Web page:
This might seem a tad bit ironic, but it’s something that needs to be said; big data doesn’t always have to be big. Yes, the whole point is to examine large chunks of datasets to unveil patterns, obtain insights, and base your future decisions on them.

However, collecting everything that can be collected can complicate business functions. When irrelevant data is retained, it creates what’s known as data saturation — a situation where heaps of data are stored, and it’s almost impossible to organize it and gain meaningful insights.

So it’s important to go in with a well-devised plan from the very start. Your Data Strategy should align with the overall business objectives of your company. Collect purposeful and strategic information, and it will lead to some helpful discoveries.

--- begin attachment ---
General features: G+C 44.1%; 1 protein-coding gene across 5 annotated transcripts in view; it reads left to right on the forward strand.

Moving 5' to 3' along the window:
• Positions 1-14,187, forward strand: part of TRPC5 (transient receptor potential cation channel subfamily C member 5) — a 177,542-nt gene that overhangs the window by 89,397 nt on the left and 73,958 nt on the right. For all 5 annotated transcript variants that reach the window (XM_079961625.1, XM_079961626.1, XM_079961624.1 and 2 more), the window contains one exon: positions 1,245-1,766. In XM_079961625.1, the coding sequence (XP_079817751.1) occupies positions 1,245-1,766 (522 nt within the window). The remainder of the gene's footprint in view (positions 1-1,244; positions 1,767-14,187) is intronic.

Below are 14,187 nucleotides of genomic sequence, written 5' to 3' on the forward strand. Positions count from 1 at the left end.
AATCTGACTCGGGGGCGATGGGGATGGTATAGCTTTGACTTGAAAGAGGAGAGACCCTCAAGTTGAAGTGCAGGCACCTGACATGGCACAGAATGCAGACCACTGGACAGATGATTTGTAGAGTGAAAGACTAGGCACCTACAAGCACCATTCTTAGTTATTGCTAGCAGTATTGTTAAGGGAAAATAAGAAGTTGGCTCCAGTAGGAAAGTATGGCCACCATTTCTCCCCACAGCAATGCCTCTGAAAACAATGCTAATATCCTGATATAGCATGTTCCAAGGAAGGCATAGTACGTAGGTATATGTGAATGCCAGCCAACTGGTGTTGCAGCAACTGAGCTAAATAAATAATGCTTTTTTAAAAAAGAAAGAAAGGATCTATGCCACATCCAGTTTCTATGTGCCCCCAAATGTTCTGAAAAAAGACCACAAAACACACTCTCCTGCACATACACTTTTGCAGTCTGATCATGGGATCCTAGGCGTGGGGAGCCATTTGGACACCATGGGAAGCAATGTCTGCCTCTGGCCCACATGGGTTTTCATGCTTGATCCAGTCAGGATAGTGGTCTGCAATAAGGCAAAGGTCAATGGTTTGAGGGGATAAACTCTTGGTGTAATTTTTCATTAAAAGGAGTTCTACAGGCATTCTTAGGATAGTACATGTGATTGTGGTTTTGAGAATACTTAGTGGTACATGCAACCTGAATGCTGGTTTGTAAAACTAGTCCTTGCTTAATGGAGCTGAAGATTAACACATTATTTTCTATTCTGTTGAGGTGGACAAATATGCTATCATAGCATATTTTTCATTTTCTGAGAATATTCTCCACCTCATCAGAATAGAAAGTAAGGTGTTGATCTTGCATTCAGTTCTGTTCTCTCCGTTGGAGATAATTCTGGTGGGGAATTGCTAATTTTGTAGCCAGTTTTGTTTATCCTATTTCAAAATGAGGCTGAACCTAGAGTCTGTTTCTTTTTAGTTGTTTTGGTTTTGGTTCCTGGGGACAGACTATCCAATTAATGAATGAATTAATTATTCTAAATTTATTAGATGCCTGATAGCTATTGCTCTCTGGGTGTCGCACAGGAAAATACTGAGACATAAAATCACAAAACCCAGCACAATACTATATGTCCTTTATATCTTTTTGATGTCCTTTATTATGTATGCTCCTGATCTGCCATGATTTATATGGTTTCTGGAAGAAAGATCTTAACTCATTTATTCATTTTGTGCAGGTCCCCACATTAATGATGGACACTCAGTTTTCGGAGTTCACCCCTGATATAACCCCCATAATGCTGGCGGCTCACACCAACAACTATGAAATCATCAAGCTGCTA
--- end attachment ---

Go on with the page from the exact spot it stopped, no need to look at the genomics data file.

Again, a central authoritative body should be tasked to ensure redundancy in data collection and help identify the main goals and related datasets.

5. Seeking Answers Without a Question

To quote David Copperfield, “We live in the world our questions create.” Knowing the questions you need answered is a vital part of Data Science. It’s the first step after which one collects appropriate datasets and then gathers results.

Jumping on the data without any questions makes way for analysis results that have little value. A better approach is to have clear objectives and questions along with few hypotheses to attain these objectives.

If you don’t know what you want, be ready to receive nothing. Big data empowers you to seek new answers to old and new questions. All these answers are received by merging datasets that have never been merged before. Curiosity is the primary driver in the whole process.

6. Fitting Big Data in the Same Infrastructure